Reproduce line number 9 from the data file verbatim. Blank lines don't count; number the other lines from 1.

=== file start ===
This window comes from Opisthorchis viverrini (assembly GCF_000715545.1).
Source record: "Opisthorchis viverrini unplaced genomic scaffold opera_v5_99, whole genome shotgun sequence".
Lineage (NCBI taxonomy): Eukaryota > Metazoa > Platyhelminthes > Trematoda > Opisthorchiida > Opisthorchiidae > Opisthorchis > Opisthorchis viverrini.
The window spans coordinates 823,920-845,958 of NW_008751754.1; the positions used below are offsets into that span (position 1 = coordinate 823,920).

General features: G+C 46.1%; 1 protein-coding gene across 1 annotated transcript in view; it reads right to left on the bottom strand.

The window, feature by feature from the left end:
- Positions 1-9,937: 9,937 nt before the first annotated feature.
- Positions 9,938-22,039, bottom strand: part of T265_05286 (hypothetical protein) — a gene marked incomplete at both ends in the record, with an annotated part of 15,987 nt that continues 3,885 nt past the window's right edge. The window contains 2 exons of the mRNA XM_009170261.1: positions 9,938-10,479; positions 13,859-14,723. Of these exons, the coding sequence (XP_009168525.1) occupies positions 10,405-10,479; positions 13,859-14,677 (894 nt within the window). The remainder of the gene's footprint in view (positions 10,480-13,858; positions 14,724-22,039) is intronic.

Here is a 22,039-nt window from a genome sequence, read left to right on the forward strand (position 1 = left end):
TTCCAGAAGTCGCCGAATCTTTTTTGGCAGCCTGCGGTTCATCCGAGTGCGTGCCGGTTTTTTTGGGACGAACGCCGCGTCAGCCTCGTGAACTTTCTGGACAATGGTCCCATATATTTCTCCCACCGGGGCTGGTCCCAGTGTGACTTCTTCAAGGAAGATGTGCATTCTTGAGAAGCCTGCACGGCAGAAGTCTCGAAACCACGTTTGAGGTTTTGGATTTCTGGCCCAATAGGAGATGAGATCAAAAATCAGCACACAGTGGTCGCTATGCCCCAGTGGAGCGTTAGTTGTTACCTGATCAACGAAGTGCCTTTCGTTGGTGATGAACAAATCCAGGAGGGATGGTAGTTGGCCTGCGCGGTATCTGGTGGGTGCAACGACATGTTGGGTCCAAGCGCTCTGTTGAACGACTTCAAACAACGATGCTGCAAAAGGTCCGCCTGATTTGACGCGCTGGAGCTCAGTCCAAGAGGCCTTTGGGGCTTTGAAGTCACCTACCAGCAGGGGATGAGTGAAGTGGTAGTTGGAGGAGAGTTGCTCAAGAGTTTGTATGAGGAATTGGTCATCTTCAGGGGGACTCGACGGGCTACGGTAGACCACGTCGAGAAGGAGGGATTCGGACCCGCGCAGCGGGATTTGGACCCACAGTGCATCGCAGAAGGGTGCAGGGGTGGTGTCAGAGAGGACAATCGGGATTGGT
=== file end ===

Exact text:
Here is a 22,039-nt window from a genome sequence, read left to right on the forward strand (position 1 = left end):